Two years ago, WAG had the pleasure of interviewing Guy Bedarida — then creative director/head designer of John Hardy — at an event at Bloomingdale’s White Plains that featured raspberry Champagne, chocolate-covered strawberries and fashion illustrator Jennifer Lilya sketching customers with their Hardy jewelry purchases. In memory, the day bubbles like that Champagne.
So when Bloomie’s announced another Hardy trunk show to showcase the exquisite new Modern Chain collection, among others, WAG was front and center. While the charming Bedarida has retired — and was certainly missed — this event featured artisans from the Hardy complex just outside Ubud, Bali, dressed in ceremonial attire as they demonstrated the painstaking process that goes into each of the company’s sculpted designs.
How did the Canadian Hardy wind up establishing a jewelry company in Bali in 1975?
“He wanted to be a sculptor and he traveled the world looking at art,” said Shaun Rowan, the jeweler’s director of education and events. When Hardy arrived in Bali, the sensuous isle that is home to much of Indonesia’s Hindu population, he knew he had found what he was searching for. He fell in love, Rowan said, not just with the wood and stone animal carvings and the voluptuous Hindu figures but with the graceful, gracious Balinese people.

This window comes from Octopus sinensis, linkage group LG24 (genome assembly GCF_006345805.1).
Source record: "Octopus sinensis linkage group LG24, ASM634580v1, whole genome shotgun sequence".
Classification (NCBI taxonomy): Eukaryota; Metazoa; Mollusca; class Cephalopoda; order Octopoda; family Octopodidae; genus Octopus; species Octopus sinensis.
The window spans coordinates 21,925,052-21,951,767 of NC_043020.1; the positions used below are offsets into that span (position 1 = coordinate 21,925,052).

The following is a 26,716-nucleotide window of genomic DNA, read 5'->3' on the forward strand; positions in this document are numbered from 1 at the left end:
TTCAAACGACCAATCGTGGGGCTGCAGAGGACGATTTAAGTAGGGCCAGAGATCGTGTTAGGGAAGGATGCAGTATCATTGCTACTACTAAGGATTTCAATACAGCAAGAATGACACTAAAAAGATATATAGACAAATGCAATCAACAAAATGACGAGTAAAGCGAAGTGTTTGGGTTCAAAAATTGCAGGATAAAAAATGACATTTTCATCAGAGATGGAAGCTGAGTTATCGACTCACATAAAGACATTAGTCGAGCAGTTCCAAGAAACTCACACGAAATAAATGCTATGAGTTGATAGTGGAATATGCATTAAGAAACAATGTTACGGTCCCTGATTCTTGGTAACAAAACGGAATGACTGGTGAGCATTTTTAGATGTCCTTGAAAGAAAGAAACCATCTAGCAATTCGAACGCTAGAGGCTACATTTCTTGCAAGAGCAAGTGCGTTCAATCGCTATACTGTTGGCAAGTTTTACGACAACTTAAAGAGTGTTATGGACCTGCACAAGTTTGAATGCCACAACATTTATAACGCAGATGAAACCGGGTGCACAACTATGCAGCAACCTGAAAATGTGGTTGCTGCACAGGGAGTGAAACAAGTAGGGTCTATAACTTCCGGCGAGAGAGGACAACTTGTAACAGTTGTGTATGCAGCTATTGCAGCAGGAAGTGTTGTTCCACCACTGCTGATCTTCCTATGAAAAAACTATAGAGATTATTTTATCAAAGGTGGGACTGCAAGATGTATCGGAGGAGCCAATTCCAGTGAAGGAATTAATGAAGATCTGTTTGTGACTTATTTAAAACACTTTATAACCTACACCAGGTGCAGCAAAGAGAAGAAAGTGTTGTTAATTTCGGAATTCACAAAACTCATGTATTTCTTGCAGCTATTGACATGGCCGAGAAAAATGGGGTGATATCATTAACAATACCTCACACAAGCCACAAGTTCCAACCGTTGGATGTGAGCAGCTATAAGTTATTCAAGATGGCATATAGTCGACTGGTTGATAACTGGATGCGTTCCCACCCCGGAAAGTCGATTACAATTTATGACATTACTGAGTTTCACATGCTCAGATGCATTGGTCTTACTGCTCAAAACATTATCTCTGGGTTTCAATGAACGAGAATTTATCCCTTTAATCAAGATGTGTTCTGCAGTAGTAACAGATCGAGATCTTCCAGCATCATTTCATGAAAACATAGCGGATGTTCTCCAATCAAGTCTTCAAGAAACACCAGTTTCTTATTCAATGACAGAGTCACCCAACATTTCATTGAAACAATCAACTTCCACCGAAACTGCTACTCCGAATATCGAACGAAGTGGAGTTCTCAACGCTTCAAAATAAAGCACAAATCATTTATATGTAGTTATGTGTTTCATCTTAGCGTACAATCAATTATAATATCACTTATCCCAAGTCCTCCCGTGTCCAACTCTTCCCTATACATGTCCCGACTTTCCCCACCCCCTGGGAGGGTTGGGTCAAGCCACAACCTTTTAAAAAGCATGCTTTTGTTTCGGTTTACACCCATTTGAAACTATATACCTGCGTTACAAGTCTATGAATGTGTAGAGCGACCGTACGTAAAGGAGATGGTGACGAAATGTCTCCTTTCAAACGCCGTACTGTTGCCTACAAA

Today, some 700 artisans are employed at the workshop outside Ubud, while another 250 to 300 work at home, said Sang Ayu Pt Sri Utami, the company’s senior public relations manager. About 400 work in John Hardy’s Bangkok location. At Bloomingdale’s, four were on hand to demonstrate the intricate processes involved in Hardy creations. First, artisans like Daniel Irawan sketch the designs — in pencil and then in watercolor. I Made Wisada is among those who make wax carvings of the designs. These are placed on a jewelry tree and fired in a gypsum mold. The wax melts and liquid sterling silver is poured in, leaving silver designs that are broken off and polished. These can be painted or embellished with stones by gem setters like I Wayan Suarsa.
This process has been known throughout art history as lost wax casting. But there is another time-honored artistic tradition that is also used, Rowan said — that of hammered metal, or palu. This is done by a husband-and-wife team with the wife wearing special gloves to make the metal malleable under high heat and the husband hammering the designs. Another technique is hand-weaving chains, which Sulis Irawati demonstrated. (The company uses 100 percent reclaimed silver and gold, Rowan said.)
The results are at once artistic and natural, concrete and spiritual, playing out in different collections. The Bamboo Collection represents an essential Balinese building material. For every bamboo-style piece purchased, the company plants bamboo seedlings. The Dot Collection references the circle of life, infinite love and possibility. The Legends Collection features four animals — the scaly Naga (Dragon), symbol of protection; the fiery Macan Tiger, perseverance; the sinuous Cobra, rebirth; and the Eagle (exclusive to the men’s line), representing victory and freedom.
But there is another line, Cinta or Love, a couture collection inspired by Hardy’s relationship with his wife. These are one-of-a-kind pieces, Rowan said, including a hinged cuff with a central square amethyst flanked by blue topazes.
Artisans actually break the mold after each of these creations. But we think they broke the mold when they made the John Hardy company itself. And we can’t wait to see what Bloomingdale’s offers when the first collection by new Hardy creative director Hollie Bonneville Barden bows in the fall of next year.
For more, visit johnhardy.com.